Venues in NSW should be aware that irresponsible drinking and other Responsible Service of Alcohol (RSA) breaches will not be tolerated by authorities, as one venue in Kings Cross recently discovered.
The Bada Bing nightclub, a stripper club recently lost its right to trade all night after police discovered a series of breaches to RSA regulation – a move owners say would cripple the business financially.
The club is now being forced to lock patrons out by 2am and close its’ doors completely by 3am. Some of the discoveries made by police include strippers driving home drunk, bikie shoot-outs on the dance floor, security guards assaulting rowdy patrons and staff drinking while on the job.
The owner’s battles to keep the venue trading all night included the submission of a petition signed by 508 people with handwritten testimonials opposing the move but these attempts were unsuccessful.
The venue’s management defended police claims of intoxication on the premises and said there was two dedicated RSA staff looking for signs of drunkenness but according to police the evidence proved otherwise. External consultants had also been brought in to conduct covert inspections.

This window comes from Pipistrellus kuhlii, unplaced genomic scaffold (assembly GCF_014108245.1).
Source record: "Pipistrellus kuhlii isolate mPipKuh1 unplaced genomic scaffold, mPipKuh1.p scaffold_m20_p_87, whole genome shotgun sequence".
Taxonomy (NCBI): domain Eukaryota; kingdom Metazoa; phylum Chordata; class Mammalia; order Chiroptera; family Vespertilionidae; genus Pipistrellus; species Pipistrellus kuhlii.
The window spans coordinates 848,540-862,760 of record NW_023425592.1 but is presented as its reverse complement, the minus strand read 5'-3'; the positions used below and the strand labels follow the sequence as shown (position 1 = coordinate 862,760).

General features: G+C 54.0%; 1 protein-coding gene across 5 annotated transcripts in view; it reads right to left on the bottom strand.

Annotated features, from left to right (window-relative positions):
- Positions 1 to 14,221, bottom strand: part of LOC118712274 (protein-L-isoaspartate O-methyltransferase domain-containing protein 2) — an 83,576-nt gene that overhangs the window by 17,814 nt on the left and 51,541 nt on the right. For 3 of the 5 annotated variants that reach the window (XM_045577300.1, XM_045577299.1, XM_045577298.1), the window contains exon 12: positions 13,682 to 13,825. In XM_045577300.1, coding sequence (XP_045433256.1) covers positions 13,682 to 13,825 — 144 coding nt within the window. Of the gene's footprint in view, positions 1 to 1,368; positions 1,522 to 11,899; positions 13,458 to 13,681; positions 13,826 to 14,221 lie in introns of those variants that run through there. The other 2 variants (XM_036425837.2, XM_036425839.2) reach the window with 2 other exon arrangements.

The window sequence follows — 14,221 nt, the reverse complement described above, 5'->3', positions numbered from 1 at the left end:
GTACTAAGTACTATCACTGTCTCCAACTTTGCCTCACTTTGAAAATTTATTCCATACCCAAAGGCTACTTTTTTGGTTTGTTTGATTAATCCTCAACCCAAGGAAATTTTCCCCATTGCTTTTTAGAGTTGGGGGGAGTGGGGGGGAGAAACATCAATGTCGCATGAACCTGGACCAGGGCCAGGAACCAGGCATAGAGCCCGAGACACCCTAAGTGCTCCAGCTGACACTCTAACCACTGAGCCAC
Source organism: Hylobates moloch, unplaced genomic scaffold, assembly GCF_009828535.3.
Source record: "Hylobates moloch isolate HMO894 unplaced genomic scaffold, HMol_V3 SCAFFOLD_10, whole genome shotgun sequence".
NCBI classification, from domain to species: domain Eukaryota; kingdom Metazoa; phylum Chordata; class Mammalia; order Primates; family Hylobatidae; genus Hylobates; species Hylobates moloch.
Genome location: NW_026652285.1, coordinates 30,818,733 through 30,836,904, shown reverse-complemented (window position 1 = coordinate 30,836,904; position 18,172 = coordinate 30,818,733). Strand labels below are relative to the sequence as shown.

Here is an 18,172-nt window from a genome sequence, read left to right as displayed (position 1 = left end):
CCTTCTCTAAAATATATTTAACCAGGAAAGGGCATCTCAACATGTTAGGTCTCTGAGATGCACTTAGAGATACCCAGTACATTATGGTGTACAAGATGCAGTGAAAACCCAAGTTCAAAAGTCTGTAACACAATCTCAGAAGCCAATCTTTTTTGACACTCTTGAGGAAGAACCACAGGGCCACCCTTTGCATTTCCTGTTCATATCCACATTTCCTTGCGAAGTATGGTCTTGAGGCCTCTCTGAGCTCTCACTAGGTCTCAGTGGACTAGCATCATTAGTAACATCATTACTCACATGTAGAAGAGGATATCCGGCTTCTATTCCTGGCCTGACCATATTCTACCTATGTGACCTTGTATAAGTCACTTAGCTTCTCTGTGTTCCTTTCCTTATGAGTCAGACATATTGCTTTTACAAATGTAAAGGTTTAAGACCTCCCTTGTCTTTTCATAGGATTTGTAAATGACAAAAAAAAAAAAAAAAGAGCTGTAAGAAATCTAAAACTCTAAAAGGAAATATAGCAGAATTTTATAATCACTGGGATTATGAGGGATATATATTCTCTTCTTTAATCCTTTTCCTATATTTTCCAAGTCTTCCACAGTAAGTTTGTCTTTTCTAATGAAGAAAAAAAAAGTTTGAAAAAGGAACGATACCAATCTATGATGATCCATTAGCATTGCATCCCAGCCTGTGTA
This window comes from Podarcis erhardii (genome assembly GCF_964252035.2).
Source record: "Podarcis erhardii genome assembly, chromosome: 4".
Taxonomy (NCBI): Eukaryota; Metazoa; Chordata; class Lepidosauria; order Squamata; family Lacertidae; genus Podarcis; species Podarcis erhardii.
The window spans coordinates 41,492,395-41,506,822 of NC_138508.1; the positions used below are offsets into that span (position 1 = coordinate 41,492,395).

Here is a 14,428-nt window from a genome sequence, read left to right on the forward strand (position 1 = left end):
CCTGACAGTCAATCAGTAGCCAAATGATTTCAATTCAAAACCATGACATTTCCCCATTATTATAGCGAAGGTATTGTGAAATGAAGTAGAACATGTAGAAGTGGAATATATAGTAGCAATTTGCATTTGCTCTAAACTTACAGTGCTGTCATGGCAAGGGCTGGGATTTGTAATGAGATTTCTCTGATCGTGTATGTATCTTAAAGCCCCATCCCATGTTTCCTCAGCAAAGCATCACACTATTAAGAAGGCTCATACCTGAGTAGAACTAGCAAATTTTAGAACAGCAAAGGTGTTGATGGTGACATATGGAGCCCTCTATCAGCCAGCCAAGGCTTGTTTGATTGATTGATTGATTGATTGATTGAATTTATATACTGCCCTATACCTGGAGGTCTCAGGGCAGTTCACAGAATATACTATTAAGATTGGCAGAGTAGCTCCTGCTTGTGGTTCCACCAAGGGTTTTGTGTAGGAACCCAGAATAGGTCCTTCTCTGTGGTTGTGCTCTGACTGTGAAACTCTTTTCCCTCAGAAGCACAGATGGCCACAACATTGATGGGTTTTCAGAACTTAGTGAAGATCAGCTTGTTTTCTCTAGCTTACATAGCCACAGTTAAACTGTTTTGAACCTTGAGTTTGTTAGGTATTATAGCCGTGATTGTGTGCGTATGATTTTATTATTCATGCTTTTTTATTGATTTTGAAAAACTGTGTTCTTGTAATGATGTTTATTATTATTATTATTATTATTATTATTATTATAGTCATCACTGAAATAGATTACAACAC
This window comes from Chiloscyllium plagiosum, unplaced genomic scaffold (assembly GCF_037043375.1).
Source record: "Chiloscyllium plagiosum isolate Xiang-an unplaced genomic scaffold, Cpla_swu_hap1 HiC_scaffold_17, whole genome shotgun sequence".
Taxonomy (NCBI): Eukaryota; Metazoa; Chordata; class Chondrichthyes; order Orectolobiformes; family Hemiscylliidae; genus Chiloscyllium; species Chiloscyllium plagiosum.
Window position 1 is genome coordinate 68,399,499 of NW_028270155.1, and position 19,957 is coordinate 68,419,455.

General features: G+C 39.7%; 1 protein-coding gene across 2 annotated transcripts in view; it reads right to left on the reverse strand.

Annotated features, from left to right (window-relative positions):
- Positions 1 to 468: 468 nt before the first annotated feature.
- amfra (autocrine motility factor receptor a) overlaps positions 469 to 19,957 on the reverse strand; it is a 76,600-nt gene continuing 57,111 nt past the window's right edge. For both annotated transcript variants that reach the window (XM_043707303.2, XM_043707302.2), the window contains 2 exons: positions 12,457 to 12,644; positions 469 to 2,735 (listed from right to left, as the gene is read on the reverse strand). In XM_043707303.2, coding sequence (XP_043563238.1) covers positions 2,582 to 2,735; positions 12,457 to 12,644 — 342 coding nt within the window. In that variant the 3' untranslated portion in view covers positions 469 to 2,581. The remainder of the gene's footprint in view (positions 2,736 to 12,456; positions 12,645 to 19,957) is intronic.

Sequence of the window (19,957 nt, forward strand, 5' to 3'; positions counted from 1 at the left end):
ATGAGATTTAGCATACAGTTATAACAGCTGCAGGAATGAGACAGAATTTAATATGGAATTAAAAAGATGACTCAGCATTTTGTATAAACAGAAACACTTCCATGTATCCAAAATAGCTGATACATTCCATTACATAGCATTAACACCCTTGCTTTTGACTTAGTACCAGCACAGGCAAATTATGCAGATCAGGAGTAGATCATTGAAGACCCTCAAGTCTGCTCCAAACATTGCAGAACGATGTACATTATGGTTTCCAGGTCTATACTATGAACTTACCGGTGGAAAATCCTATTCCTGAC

From last week the club was forced to lock out patrons from 2am and close its doors at 3am, despite owners saying that this was their most profitable time when they made 60 per cent of their profits.
These incidents led the Independent Liquor and Gaming Authority to issue the order in a 100 page report that detailed hundreds of alleged misdeeds at the strip club.
According to police data, contained in the report, the club was at the centre of 129 adverse incidents since 2007, 141 intelligence reports and 40 “cases”.
An article on DailyTelegraph.com.au explains more about the order:
“Police have been frustrated by the lack of co-operation from staff in relation to the provision of CCTV to police, staff claiming not to have seen incidents they would have seen, staff providing false information and staff removing assault victims to other areas of the premises to provide first aid rather than calling an ambulance,” the report says.
Other material presented included claims that Responsible Service of Alcohol marshalls were turning a blind eye to excessive drinking and were spotted doing shots at the bar on one occasion. The high levels of alcohol consumption resulted in patrons starting trouble on the streets after leaving, police said, and, in one case, a stripper was caught drink-driving after consuming “two alcohol drinks during her shift on the premises”.
These were just some of the cases police cited in their argument to have the venue’s hours reduced. Police officers were also dissatisfied with security at the establishment which was at times too relaxed and at other times overly forceful. In one incident 3 people were rendered unconscious by venue staff in an apparently unprovoked attack.
Although this venue is an extreme example, licensees need to recognise the importance of ensuring all staff have completed RSA training and are enforcing the rules of responsible service of alcohol.